Edited to show a better photo of me and the blouse.

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Simplicity 4945 – Early 1960s Separates

It’s been quite a while since I have written a sewing post.  It’s not that I have not been sewing, it’s just that much of my winter was consumed in finishing a dress that took forever to make.   I probably would have abandoned the project, but I had been sharing my progress on it with my sister throughout her illness, and she enjoyed watching it shape up so much that I felt like I owed it to her to actually finish it.  I’ll share it in a later post.

I bought the pattern above for the pants, but after watching the Great British Sewing Bee I decided to do one of the challenges and make a blouse.  On the show the sewers had six hours to make their blouse, but they had to use a silky fabric.  I went with an easier to manage fabric, a cotton seersucker.  There is actually more contrast in the stripes than shows in my photos.

I’m not a big fan of “fast sewing.”  Some time ago I ran across several blogs where the challenge was to make so many garments in a month, and it just added up to a lot of clothes that I suspected would never be worn.  I’ve never been a fast sewer, as I love the calming effect of slowly working through a design.  And I’ve learned that it is better to take the time to pin and baste and do it right the first time.

So even though my pattern was relatively simple, it took the entire six hours for me to finish.  Actually, it took a little more as I hand-hemmed the sleeves and hem, but if I were really on a deadline, I could have machine-finished them in a few minutes.

I decided to give my blouse a bit more shape, so I altered the side seams to make the waist more narrow.  I also added vents at the side hem.  I had planned to put in the button, but I wore it without it and liked it, so now I’ll probably not bother.

I really like the way the sleeves are cut in one piece with the bodice yoke.  And it was very easy to do and was faster than set-in sleeves.  Not only that, but there is more mobility in the sleeve, due I suppose, to them being on the bias.

Next, I’m thinking about tackling the pants, which may take some time.  Pants are easy to sew, but hard to fit.  Wish me luck!

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The 1960s Surfer Shirt

In the mid 1960s we called this the surfer shirt, and it was all the rage in my little town. No matter that we were six hours from the nearest ocean, and none of us had ever been anywhere near a surf board.  We were under the influence of the Frankie Avalon/Annette Funicello beach movies of the day, and the Beach Boys were as strong as ever.    I think my older brother had these shirts in every color and in several madras plaids, and I had a couple of plaid ones myself.

I found this pattern and thought how much fun it would be to just run one up for old times sake.  I already had some vintage cotton chambray and red bias binding, thanks to my proclivity toward fabric hoarding, so I was in business.  The shirt was just as easy to make as it looks, with only four pieces.  It did take some time, as I put the bias on by hand, and did the buttonholes by hand, and did flat-felled seams so there are no raw edges.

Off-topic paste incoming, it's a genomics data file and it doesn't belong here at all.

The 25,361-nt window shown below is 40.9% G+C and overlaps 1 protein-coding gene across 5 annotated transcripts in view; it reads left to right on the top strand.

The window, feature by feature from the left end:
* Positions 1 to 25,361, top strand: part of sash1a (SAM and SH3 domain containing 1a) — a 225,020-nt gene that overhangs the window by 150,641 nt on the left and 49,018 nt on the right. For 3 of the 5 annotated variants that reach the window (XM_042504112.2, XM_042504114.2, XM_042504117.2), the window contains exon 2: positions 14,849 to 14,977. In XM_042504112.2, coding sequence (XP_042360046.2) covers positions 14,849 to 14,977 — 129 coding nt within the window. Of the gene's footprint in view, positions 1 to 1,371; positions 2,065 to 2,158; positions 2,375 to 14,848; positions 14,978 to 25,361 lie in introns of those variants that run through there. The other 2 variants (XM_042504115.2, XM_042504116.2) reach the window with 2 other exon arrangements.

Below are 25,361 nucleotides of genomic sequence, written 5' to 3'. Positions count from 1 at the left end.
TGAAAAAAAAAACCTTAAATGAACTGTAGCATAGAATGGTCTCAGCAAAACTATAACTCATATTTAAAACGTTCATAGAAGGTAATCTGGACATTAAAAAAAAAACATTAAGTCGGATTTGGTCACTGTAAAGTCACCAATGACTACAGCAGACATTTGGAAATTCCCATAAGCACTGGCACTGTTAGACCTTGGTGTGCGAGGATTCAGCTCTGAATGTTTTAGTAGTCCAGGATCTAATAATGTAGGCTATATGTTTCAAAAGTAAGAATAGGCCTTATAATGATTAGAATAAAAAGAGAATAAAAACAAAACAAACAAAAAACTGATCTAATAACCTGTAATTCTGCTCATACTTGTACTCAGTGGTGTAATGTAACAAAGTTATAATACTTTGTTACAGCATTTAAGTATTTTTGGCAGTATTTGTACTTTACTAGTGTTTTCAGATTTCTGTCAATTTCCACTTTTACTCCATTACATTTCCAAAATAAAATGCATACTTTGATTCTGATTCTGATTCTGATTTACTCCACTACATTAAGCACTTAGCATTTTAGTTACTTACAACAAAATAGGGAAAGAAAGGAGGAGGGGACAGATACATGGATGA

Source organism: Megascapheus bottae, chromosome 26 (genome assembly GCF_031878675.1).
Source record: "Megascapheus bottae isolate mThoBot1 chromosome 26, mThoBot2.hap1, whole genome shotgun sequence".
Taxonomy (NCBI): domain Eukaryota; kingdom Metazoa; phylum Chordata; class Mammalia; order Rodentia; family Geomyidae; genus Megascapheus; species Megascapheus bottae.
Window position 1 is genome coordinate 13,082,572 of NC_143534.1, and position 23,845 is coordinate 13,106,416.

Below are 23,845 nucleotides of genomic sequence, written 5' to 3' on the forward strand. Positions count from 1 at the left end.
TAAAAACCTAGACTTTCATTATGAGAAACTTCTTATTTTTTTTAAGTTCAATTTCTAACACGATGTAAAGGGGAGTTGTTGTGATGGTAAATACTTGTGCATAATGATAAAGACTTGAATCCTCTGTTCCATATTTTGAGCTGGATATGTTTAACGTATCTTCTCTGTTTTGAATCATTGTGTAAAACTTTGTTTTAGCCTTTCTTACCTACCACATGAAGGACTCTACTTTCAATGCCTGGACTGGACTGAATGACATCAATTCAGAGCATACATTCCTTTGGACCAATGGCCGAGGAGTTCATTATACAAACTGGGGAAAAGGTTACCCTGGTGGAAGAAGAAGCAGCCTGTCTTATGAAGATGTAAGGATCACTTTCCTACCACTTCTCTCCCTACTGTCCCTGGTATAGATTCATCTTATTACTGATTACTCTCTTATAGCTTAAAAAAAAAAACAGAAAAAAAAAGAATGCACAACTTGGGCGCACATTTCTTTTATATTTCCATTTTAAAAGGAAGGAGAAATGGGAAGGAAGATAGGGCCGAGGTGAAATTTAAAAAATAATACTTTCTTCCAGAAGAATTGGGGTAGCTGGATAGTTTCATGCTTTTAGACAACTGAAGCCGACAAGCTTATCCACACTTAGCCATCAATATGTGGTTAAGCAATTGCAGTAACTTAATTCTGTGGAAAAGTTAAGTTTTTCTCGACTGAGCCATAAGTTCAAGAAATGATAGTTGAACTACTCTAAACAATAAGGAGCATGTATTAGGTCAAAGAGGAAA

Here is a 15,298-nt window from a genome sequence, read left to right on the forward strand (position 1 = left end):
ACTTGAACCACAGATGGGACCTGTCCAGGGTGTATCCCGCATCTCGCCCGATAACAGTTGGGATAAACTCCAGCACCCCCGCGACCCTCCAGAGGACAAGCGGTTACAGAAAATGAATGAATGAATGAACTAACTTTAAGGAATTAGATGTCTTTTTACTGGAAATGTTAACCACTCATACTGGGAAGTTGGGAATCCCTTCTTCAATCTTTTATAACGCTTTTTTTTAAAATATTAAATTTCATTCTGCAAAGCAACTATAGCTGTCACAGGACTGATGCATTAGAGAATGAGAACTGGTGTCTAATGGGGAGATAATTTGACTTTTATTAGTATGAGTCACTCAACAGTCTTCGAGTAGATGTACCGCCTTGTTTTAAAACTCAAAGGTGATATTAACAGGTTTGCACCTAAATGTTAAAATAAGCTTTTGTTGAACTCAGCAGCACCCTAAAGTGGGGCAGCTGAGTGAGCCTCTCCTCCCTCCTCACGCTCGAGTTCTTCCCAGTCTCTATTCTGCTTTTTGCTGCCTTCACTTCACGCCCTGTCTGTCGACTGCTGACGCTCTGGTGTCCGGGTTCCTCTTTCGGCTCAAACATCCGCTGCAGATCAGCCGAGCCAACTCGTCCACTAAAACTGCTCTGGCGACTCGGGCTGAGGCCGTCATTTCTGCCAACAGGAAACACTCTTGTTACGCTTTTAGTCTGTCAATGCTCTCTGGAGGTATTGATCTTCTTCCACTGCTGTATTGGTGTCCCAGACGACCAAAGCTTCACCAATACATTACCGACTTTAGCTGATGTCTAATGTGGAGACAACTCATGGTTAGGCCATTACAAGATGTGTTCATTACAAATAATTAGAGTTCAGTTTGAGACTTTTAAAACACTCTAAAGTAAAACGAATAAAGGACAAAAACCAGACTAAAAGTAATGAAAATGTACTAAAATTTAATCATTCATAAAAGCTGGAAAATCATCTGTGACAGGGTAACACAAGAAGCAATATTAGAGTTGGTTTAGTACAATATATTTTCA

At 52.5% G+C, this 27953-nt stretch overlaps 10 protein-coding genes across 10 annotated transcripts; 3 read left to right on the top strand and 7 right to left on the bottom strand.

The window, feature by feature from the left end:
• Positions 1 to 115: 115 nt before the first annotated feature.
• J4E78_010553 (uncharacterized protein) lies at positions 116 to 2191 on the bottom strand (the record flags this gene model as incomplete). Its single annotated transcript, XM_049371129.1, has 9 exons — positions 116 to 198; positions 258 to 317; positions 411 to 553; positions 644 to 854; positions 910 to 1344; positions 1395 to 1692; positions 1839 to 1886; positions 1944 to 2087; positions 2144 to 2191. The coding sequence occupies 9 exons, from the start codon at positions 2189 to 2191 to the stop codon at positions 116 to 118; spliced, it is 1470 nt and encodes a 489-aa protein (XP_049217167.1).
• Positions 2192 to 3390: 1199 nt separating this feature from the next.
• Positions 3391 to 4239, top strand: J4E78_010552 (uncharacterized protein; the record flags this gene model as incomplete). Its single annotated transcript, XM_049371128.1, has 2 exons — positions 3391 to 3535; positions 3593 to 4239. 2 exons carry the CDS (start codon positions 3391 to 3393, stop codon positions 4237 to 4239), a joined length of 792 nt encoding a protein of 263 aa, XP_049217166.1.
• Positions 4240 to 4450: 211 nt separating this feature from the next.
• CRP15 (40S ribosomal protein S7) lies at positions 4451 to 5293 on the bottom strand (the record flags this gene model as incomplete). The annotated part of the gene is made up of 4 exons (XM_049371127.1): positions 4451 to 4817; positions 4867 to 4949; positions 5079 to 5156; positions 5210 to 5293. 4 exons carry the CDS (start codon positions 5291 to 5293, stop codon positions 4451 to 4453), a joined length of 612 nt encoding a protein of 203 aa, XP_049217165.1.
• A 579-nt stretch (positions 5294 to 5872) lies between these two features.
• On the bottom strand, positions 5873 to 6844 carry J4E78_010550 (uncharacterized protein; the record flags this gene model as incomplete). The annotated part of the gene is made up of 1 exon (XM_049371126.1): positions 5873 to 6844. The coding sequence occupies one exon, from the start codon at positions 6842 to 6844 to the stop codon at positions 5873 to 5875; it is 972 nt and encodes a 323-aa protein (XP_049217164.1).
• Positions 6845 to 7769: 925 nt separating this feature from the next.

In looking for images for this post, I tried looking on-line, but all the photos for surfer shirt came up as either Hawaiian shirts or tee shirts with a surfer dude printed on the front.  So I went to my stack of vintage catalogs.  In a 1964 Montgomery Ward, I did find one of these referred to as “surfer style” but most were called “regatta shirts.”  The same was true in a 1966 JC Penney big book.  I’m very sure we never used the term “regatta” to refer to these shirt or anything else for that matter!  And in one listing it was called a “henley” which I always think of as being made of jersey.

So I’ll stick with surfer shirt, though I do not surf, and won’t see an ocean until October.  It’s still a cool, casual shirt, just right for the hot days ahead.

I used to see these all the time in thrift stores, but I’m pretty sure I haven’t run across one in several years.  Surely not all the Baby Boomers have cleaned out all the closets at the parents’ homes already!

A few catalog examples:

Madras  regatta shirts with appropriate slacks and sweaters, 1966 JC Penney

“Henley collar” shirt, 1965 Montgomery Wards

“Surfer style” 1965 Montgomery Wards

“Racy Regatta Styles” 1966 JC Penney

I’m sure you are are clamoring for a look at the finished product.  So here I am, in the back yard, standing on the beginnings of a new rock patio.  Funny how the photo in which I’m not paying attention to the photographer ends up being the best of the lot.  A model, I am not!

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Latest Sewing Project

When I bought this great camping print several weeks ago, I had no idea of what I was going to do with it.  A little bit of a novelty print goes a long way on anyone over the age of eight, so I decided to cut the cuteness factor by mixing it with a Black Watch plaid.  The result is what I’m calling the picnic skirt, because even though it’s a camping themed fabric, the skirt is just perfect for picnics off the Blue Ridge Parkway, sitting at a scenic overlook with lunch spread across a cheery tablecloth.

Can you tell I’m ready for summer?